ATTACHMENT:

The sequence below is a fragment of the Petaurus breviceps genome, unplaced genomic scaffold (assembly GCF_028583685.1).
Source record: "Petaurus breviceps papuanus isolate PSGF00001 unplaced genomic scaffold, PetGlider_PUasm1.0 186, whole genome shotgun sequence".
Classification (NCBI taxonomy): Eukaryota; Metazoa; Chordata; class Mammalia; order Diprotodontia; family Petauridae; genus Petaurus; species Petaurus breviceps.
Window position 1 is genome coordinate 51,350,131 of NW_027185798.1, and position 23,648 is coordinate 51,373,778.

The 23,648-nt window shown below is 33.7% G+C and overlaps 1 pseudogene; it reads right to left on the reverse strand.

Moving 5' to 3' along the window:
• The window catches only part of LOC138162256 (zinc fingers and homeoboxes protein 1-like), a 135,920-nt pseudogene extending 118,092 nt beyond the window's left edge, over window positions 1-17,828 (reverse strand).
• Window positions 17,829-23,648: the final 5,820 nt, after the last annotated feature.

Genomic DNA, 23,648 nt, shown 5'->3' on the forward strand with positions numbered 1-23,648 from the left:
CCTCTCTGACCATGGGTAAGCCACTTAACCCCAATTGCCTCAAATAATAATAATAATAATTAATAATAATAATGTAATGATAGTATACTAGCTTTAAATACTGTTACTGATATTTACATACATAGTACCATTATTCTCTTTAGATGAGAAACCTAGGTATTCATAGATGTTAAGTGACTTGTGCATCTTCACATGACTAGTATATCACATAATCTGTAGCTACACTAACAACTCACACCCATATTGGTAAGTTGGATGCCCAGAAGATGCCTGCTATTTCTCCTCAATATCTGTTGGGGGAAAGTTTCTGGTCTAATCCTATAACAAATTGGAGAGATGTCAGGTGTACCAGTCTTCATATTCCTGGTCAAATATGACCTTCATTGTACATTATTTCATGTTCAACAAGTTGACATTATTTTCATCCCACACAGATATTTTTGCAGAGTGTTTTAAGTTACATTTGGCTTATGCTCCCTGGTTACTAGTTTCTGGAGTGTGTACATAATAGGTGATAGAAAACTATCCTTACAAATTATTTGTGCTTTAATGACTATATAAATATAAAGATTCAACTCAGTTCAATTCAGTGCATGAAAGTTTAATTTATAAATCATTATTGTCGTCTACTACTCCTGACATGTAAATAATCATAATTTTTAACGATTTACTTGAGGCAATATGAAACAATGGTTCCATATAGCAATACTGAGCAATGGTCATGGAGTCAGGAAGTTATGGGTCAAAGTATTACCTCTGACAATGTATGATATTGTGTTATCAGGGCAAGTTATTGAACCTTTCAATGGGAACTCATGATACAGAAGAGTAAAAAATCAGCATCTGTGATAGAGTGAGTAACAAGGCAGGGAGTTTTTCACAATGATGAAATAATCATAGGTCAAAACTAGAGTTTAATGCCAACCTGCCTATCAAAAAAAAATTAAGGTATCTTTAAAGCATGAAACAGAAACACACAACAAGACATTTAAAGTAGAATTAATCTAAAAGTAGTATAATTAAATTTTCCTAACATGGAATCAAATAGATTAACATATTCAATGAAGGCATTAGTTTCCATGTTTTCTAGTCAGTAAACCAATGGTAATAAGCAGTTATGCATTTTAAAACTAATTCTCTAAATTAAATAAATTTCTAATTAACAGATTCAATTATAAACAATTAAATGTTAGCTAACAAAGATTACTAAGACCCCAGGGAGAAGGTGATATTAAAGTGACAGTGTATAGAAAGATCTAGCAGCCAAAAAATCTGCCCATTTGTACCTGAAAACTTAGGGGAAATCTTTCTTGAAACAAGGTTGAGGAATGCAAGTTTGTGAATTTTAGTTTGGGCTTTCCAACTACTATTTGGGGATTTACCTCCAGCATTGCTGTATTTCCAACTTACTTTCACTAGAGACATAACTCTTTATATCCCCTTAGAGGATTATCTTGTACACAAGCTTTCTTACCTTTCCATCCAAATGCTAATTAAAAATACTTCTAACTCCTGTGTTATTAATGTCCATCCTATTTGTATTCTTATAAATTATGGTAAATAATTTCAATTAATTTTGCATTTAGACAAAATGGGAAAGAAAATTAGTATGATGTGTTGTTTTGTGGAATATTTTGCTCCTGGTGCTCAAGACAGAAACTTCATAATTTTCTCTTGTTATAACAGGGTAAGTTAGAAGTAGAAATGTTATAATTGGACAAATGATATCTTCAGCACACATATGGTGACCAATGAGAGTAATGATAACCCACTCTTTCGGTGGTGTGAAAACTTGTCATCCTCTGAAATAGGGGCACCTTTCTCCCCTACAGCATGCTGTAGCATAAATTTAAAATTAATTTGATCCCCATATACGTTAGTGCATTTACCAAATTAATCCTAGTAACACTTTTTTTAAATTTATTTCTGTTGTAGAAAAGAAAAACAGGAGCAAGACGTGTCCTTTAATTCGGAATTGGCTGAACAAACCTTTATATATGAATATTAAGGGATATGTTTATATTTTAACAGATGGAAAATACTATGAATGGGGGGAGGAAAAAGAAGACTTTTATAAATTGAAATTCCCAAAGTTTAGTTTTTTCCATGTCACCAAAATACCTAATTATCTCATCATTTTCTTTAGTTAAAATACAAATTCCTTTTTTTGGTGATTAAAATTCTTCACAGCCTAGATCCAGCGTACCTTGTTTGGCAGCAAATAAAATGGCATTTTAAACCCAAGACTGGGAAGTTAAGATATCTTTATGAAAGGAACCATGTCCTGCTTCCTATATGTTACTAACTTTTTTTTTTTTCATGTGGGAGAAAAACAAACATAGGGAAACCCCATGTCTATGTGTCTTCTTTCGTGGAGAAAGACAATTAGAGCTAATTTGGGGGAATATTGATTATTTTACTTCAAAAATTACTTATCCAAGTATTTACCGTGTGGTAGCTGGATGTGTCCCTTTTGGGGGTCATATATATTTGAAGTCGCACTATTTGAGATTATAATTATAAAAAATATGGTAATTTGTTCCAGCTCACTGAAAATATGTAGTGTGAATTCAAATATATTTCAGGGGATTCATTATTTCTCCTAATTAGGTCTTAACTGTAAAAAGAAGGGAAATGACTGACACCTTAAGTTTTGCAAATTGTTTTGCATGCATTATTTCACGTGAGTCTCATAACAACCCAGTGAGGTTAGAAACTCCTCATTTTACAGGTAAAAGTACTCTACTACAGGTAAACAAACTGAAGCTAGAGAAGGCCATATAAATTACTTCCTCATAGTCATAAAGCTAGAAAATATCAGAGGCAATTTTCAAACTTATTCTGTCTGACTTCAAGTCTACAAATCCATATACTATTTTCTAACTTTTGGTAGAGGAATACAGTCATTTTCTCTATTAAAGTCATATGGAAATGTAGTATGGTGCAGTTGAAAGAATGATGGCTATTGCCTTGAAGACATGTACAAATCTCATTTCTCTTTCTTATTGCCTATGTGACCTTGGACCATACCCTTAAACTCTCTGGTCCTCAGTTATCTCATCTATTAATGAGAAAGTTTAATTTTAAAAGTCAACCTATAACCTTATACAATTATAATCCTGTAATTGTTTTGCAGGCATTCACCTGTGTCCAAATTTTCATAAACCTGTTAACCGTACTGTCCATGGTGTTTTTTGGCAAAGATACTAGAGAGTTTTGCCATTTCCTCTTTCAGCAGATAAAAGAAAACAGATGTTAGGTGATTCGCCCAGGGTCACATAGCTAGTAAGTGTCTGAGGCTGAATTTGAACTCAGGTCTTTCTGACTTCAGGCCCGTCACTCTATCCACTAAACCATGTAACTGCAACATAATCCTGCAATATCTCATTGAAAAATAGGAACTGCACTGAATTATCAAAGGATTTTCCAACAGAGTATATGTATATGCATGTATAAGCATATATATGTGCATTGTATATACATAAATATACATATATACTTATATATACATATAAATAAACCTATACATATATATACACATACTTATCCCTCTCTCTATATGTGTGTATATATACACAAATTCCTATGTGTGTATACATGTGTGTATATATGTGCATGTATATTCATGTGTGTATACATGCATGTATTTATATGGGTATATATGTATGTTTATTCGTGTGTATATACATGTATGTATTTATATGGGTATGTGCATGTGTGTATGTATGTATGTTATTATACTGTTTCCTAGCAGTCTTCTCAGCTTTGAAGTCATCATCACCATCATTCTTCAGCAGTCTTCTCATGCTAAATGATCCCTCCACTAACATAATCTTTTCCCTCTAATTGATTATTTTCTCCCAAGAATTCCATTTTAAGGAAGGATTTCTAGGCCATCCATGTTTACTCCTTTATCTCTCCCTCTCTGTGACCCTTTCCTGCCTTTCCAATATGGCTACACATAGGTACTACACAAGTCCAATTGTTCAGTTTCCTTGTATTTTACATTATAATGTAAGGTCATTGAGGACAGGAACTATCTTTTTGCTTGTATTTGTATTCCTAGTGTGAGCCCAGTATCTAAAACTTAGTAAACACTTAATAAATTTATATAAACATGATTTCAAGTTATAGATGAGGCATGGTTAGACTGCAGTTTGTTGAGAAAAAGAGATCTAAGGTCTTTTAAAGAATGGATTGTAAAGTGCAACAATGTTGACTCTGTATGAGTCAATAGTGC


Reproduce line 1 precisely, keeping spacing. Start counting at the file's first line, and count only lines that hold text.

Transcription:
The sequence below is a fragment of the Petaurus breviceps genome, unplaced genomic scaffold (assembly GCF_028583685.1).